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  • Unreported Judgment

Pioneer Sugar Mills Pty Ltd v United Group Infrastructure Pty Ltd

 

[2005] QSC 354

Reported at [2006] 1 Qd R 535

 

SUPREME COURT OF QUEENSLAND

 

CIVIL JURISDICTION

 

BYRNE J

 

No 9830 of 2005

 

PIONEER SUGAR MILLS PTY LTD

ACN 009 889 856

Applicant

and

 

UNITED GROUP INFRASTRUCTURE

PTY LTD  ACN 096 365 972

Respondent

 

BRISBANE

DATE 25/11/2005

 

ORDER


HIS HONOUR:  This is an application for declaratory relief to establish that a payment claim delivered by the respondent dated 14th November 2005 is not a payment claim that is subject to the regime for assessment and adjudication established by the Building and Construction Industry Payments Act 2004.

 

The respondent issued its payment claim, purportedly under that Act, seeking to invoke the statutory procedure established by the legislation for making and enforcing claims for progress payments under "construction contracts".

 

The Act does not apply to construction contracts, except those entered into after the commencement of parts 2 and 3 - see section 3(1) of the Act.  The material date is 1st October 2004.

 

The applicant's contention is that the contract between the parties was entered into prior to the 1st of October 2004 so that the payment claim in question is not required to be addressed in accordance with the statutory regime.

 

The parties entered into a written contract on the 15th of March 2004.  The obligations assumed related to a project to upgrade a sugar mill for a renewable electricity generation facility.

 

Subsequently, the parties entered into negotiations for additional works to be performed by the respondent.  These are the subject of a variation agreement brought into existence on the 14th of October 2004 - a fortnight after the material date.  The variation considerably expanded the scope of the work the respondent was to perform; and there were other variations. 

 

The fact that the variation was concluded after the Act commenced on the 1st of October 2004 is the central consideration in this dispute. 

 

The respondent contends that the variation is construction work to which the legislation attaches on the footing that it is a "construction contract", that is a contract under which "one party undertakes to carry out construction work for...another party".  It is common ground that the additional work to be undertaken pursuant to the variation agreement is "construction work" as defined in section 10 of the Act.

 

The second contention is that the variation agreement evidences an intention on the part of the parties to abandon or rescind the original agreement, substituting in its place the variation with effect from the agreed variation date:

14 October 2004.

 

The first question gives rise to a question of statutory construction, namely whether the Act, on its proper interpretation, extends to mere variations which themselves fall within the definition of "construction contract".

 

The Act itself contains little guidance with respect to this question.  It is common ground that no extrinsic material is relevant to the question of statutory interpretation that arises.  In these circumstances, the issue falls to be decided largely by reference to the language of the statute, considered in its context, as indicated by the subject matter of the legislation and such extrinsic indications as there are to indicate with legislative intent.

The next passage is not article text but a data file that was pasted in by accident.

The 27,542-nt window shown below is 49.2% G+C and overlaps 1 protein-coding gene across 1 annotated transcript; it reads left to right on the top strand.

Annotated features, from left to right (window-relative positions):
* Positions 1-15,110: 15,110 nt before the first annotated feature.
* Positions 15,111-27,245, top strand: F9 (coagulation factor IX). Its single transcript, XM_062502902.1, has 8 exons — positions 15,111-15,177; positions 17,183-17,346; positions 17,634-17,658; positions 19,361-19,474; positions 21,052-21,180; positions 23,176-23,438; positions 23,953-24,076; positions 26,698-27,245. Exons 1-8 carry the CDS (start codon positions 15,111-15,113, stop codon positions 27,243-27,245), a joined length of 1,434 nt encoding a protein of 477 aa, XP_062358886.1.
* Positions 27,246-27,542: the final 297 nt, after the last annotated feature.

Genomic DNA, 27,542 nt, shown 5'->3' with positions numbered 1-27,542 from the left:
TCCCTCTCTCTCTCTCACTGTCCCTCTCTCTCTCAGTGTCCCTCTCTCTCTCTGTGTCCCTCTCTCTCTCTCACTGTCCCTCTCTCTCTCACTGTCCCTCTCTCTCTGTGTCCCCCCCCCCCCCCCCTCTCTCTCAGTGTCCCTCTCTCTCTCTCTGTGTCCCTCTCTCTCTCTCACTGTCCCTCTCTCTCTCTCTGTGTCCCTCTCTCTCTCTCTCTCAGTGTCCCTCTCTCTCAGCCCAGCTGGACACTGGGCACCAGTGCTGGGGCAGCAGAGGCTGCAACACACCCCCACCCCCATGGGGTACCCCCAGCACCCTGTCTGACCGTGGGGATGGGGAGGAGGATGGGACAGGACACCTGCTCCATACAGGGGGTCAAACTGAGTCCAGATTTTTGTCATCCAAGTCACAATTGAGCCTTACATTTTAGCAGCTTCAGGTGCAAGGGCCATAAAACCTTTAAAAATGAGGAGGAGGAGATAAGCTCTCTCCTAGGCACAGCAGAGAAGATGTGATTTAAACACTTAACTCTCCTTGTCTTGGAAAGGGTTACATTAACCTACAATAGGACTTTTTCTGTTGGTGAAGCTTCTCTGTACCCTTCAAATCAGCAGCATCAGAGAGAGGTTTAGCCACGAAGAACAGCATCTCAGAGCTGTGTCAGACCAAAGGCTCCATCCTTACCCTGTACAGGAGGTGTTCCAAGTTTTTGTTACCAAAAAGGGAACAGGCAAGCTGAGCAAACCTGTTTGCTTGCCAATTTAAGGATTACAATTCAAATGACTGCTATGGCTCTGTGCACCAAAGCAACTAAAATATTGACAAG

In my view, the Act contains indications that it was not intended to comprehend variations which of themselves fall within a literal interpretation of "construction contract".

 

There is little reference in the statute to the topic of variations, even though variations are a notoriously common feature of building work in this State.  That of itself is a neutral consideration.  But there are two indications that a variation as such was not intended to be treated as a stand alone "construction contract" to which the statutory regime was to extend.

 

Section 14(1)(b)(iii) is concerned with the valuation of construction work to be carried out under a construction contract.  Subsection (b)(iii) refers to any variation agreed to by the parties to the contract by which the contract price...is to be adjusted by a specific amount.

 

This provision looks to presuppose that the Act does not treat each variation, including variations that answer a literal interpretation of "construction work", as a separate construction contract to which the Act is to apply.

 

More importantly for present purposes, section 15, which is concerned with a due date for payment of progress claims under a construction contract, gives rise to a consideration which distinctly suggests that a variation is not intended to be a "construction contract". 

 

Section 15(1) provides for the date upon which a progress payment under a "construction contract" becomes payable.  If the contract contains a valid provision about the matter, the progress payment is payable on the day on which the payment becomes payable under that provision.  If, however, the contract does not contain such a provision, then the due date for payment is 10 business days after a payment claim for the progress payment is made under part 3.

 

It is highly unlikely that the Parliament intended that different regimes might apply to obligations with respect to payment date under the principal contract on the one hand and a variation which did not expressly provide for a date for payment on the other.